As Somalia disintegrated, small, regional Islamic courts began rising up, creating local justice systems based on Sharia law. In 2004, the twelve courts united to become the Courts, with Sheikh Sharif elected, and Indha Adde made defense minister. This was an indigenous response to the lawlessness and brutality of the warlords. It was this bloody vacuum that gave birth to the Islamic Courts Union (ICU), which would rise up against the U.S. proxies. The ICU was a heterogonous group of people, most with no connection to al-Qaeda. Somalia did have some Taliban-style elements, but it also had a strong secular tradition, with a nationalistic agenda. The courts’ promise of order and security appealed to Somalis across the religious and political spectrum. Indeed, most Sharia courts are themselves heterogeneous, united by diverse interests.
In 2005, the ICU started receiving shipments of weapons from Eritrea. The same year, Ethiopia joined with the U.S. and supported the CIA’s warlords with finances, weapons, and ammunition. By supporting the warlords, the CIA indirectly supported the growth of the ICU, while Somalia’s government was completely sidelined. In 2006, as the ICU grew in strength, Qanyare and the CIA’s warlord network went public, officially announcing the “Alliance for the Restoration of Peace and Counterterrorism”. After the warlords declared war against the Courts, Somalia suffered the worst fighting in decades.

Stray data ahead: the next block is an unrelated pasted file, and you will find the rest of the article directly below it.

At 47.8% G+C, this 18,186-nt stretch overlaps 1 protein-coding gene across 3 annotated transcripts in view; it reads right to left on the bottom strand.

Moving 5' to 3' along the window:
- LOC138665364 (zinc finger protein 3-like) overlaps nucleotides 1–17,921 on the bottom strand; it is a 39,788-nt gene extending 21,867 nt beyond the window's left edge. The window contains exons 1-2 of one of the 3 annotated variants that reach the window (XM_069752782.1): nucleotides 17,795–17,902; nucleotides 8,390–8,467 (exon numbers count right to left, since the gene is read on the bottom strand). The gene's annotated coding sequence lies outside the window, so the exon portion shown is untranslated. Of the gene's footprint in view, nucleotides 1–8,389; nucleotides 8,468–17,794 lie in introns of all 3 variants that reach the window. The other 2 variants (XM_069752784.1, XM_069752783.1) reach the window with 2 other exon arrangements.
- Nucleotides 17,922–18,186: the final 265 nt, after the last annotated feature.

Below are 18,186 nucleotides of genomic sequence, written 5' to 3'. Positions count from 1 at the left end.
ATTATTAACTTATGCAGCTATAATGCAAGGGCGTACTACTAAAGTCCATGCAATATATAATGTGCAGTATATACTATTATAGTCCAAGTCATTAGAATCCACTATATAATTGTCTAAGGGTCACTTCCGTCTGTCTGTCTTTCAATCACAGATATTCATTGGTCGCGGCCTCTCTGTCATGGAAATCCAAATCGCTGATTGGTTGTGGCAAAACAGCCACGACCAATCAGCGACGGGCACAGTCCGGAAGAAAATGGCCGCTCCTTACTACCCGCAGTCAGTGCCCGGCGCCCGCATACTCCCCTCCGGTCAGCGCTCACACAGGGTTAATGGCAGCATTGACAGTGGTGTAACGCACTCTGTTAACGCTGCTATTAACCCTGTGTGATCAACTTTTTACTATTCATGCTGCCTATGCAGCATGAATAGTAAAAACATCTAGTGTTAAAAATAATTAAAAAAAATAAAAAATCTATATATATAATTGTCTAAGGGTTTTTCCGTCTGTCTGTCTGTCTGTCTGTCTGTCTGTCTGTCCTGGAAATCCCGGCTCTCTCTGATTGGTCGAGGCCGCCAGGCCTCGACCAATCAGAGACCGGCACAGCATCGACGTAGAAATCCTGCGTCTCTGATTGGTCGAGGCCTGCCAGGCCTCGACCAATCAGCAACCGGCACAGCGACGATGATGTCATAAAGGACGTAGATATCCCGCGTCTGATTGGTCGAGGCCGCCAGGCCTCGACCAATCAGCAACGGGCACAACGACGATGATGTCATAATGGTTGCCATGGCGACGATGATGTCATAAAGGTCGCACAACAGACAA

Al Shabab, “the youth”, joined the ICU during the clash against the warlords. Formed in 2003, its first leaders, Aden Hashi Farah Ayro, and Ahmed Abdi Godane, began training a cadre of young Somalis for holy war. It won the ally of Hassan Dahir Aweys, a former Somali army colonel turned military commander of AIAI. Al-Qaeda saw opportunity in al-Shabab. The Islamists had long struggled in Somalia’s complicated tribal and political landscape. Among al-Shabab’s closest allies in the early days was Indha Adde, a key member of Aweys’ faction of the ICU. Backed by al-Qaeda, the youth started assassinating key figures associated with the CIA’s warlord alliance throughout 2005.